5.31.2009

Killing me softly

0 Comments
Ever started to actually MAKE something but ignored the fact that you need more structure, more pre-work and other things to keep an overview? I'm not educated in psychology, but I bet thats my problem. I have ideas, I'm trying to put them in action... But it's still a heavy workload and I often forget that I need to do something before, using an existing engine or alghorithm or somewhat. I have all the technical ideas in my head, detailed and full of genius (erm... YES). The problem is the time I need to make it, not to say what I have to program at first and what at last... Here comes the word "engine" in: For me, an engine is usually a working combination of sub-engines to have some kind of programming framework. I forget to divide my engine into sub-engines, resulting in chaotic, un-understandle code and spaghetti style. Therefore I usually don't code such... engines. Or at least my brain is saying I totally suck at making bigger programs.

From now I'll try to seperate all the functions in my game into smaller parts/projects... One for the 3D-Text-Array management/calculation (including a lot low-fi code), one for the renderer (lightning, how to display single chars, etc...), one for the image array editor, one for the map generator (uses these arrays directly), one for the real game engine (including objects, collisions and all the other stuff). That's a point, I think. Oh nose - I program since I'm 16... 4 years long noob code, understanding bit shit and thinking about how-to-make-whatever. I actually never thought about the process of development itself, but more about the alghorithmic background! Sheesh, this is probably why you begin as a total rookie after studying. Or the reason for "projects" during this time.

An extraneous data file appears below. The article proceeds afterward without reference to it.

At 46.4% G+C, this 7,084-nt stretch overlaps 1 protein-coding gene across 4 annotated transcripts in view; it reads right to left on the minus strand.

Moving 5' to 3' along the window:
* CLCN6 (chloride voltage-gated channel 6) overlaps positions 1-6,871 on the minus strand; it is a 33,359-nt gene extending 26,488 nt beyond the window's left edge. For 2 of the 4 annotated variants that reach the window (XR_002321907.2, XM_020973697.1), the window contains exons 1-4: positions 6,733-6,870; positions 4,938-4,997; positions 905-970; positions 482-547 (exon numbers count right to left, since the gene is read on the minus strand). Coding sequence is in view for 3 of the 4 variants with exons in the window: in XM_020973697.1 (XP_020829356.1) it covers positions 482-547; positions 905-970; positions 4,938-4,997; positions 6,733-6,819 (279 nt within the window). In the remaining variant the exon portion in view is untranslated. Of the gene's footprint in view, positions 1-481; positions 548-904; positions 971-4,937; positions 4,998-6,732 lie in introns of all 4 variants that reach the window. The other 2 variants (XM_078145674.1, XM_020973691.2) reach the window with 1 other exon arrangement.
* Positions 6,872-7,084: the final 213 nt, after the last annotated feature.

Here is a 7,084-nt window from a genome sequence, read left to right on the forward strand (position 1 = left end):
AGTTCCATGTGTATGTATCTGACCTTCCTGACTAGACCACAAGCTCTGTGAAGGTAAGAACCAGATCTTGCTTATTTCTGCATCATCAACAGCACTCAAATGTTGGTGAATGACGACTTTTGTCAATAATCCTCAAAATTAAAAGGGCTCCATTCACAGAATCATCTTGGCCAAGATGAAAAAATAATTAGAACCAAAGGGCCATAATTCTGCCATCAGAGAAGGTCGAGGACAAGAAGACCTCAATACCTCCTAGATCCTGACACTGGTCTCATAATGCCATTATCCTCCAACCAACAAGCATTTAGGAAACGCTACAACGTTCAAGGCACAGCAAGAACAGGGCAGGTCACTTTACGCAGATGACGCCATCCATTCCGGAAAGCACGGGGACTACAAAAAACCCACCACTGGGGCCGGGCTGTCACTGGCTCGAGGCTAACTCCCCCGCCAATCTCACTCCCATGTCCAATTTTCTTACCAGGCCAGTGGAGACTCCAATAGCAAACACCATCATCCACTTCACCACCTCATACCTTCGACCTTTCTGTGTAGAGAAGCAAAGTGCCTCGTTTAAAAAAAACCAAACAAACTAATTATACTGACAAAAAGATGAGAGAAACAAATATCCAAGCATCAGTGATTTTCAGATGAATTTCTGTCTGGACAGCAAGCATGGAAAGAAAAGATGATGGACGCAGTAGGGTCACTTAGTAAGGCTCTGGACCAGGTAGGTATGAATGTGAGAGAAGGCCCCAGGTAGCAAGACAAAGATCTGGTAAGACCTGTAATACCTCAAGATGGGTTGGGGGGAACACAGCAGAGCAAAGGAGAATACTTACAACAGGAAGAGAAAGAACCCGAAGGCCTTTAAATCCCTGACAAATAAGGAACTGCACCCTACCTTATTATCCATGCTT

I feel totally empty. This realisation is killing me softly. Programmers have to suffer a lot in their life, eh? Once I've chosen to be one of them. A way of life, not harder than all the other ways.

...

Whooooo.

5.25.2009

How to don't make a game

0 Comments
How to don't make a game:
-» install your old Diablo II game and play all day long (Necromancer recommended)
-» use Team Speak
-» help your sister
-» have something important to do (like school, vital personal hygiene... erm, what?)
-» deinstall Diablo II and think about playing Titan Quest (Thief recommended)
-» think too much about nifty programming ideas while forgetting the most essential parts
-» refuse sexual desire (discussible)
-» eat bad food (I don't say sugar is unhealthy, but a lot of fat is)
-» don't clean up your room
-» write your exam (I couldn't avoid it)
-» 42

I won't give up. I have a concept. And a lot of fresh, nice-working code (ok, let's say I've written it done... without deep testing). This game will have an ingame editor, where you can edit all ASCII 3D images and maps at once (all of them share the same format). If the concept will work in real life, I'm pretty proud to present a fully physics-driven action-adventure game. But at least I will need a lifebar for the player/enemies.

I will also continue playing Titan Quest, because I like to collect things while killing monsters. It's much easier to get one of these ultra-cool high level sets than it is Diablo II. I wonder why the fuck does every Blizzard game suck at this point. I know it's interesting to have "legends" in a videogame online world (all these guys wearing sparkling armor and ethereal shimmering weapons, spreading fire and poison everywhere they walk) but it fucking sucks if you really want to get that equip without playing 4 years continuously. I hate that game. It destroyed my hands, my time and my desire to program. Shit on it. Blizzard, eat my fury! *slashes wildly around*. Titan Quest isn't a better gameplay, it's just the better version of Diablo II if you ask me - MUCH better. Installing it puts my "laptop for programming, big PC for gaming" tactic back in action... Had some hard weeks, therefore it was kinda mixed up...

Cheers!